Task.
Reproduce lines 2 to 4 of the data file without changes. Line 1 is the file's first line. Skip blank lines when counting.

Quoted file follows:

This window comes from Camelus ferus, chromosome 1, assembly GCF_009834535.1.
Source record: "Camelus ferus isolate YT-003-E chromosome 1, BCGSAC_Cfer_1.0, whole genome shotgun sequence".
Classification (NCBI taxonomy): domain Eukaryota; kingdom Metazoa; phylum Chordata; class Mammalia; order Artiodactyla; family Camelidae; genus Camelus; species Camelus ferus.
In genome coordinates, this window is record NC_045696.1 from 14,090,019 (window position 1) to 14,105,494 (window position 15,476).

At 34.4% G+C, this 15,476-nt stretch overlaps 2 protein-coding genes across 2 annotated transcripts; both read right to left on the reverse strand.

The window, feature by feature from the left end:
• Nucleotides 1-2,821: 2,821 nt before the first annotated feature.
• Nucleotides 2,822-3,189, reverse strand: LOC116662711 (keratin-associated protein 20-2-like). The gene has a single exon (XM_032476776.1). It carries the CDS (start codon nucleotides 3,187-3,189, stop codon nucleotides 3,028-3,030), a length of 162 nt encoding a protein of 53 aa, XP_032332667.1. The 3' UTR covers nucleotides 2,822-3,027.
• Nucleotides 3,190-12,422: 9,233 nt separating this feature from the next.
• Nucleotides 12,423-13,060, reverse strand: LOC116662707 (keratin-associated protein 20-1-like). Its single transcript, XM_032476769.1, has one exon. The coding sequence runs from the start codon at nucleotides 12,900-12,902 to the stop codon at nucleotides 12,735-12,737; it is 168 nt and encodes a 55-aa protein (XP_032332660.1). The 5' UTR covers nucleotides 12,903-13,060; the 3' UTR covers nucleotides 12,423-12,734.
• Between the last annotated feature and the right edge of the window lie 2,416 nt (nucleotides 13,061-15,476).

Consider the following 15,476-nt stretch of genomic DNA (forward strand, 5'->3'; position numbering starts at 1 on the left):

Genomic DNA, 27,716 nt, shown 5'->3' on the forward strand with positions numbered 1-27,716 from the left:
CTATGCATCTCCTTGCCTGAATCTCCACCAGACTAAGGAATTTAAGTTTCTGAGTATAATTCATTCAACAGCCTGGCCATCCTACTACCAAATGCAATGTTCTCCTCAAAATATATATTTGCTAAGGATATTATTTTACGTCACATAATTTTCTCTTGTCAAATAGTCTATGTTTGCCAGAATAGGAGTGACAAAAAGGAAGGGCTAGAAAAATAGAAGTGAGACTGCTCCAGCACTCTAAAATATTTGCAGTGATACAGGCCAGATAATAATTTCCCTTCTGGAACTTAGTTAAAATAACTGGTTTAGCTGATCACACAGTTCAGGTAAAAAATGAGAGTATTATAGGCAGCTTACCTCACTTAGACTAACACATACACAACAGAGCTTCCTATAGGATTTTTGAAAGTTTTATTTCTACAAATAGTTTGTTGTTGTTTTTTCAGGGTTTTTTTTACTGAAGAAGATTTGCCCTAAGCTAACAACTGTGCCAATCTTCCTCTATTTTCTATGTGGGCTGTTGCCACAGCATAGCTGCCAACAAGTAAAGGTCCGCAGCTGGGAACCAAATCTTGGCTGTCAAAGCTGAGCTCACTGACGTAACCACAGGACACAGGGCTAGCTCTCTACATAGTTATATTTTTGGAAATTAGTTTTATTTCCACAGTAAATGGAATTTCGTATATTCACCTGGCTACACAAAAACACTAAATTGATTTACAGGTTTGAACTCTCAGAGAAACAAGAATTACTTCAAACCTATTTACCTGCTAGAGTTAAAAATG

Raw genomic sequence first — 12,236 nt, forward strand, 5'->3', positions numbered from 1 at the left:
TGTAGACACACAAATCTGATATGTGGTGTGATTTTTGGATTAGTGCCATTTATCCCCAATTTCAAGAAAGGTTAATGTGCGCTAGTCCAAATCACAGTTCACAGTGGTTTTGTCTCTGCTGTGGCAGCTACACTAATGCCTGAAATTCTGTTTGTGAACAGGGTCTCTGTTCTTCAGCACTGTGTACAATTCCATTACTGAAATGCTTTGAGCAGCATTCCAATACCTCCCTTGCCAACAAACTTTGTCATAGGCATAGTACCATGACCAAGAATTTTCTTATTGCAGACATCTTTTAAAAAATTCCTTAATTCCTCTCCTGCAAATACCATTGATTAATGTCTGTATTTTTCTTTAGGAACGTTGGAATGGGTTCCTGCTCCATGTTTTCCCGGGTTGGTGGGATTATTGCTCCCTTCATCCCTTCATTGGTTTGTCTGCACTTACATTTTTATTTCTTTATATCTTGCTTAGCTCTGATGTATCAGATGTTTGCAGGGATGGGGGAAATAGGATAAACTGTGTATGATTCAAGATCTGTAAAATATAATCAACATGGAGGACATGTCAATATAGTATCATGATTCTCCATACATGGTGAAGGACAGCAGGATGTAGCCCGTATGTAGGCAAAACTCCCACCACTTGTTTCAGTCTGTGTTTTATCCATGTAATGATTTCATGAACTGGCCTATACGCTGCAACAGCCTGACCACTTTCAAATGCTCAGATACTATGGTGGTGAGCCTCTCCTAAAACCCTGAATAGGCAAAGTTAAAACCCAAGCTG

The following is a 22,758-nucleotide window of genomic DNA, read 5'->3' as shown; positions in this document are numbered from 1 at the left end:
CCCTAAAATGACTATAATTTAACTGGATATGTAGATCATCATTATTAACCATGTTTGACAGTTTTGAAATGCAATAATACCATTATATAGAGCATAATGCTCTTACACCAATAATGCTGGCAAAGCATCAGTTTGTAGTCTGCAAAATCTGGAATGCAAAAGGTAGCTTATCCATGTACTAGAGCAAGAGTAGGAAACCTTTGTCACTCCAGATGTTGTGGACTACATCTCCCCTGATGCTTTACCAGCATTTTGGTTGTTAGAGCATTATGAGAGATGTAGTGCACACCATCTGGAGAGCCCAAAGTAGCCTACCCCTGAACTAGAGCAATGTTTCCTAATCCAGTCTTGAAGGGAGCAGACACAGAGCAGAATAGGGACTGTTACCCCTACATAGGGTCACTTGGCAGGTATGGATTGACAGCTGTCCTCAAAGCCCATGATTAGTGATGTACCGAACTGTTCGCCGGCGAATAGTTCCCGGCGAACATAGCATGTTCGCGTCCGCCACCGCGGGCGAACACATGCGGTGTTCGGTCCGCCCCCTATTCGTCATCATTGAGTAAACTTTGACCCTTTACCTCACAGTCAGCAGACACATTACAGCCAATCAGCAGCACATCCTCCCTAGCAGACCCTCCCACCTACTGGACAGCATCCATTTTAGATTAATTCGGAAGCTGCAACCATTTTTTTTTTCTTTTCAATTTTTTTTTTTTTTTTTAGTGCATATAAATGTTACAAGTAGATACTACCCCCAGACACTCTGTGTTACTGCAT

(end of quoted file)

Source record: "Camelus ferus isolate YT-003-E chromosome 1, BCGSAC_Cfer_1.0, whole genome shotgun sequence".
Classification (NCBI taxonomy): domain Eukaryota; kingdom Metazoa; phylum Chordata; class Mammalia; order Artiodactyla; family Camelidae; genus Camelus; species Camelus ferus.
In genome coordinates, this window is record NC_045696.1 from 14,090,019 (window position 1) to 14,105,494 (window position 15,476).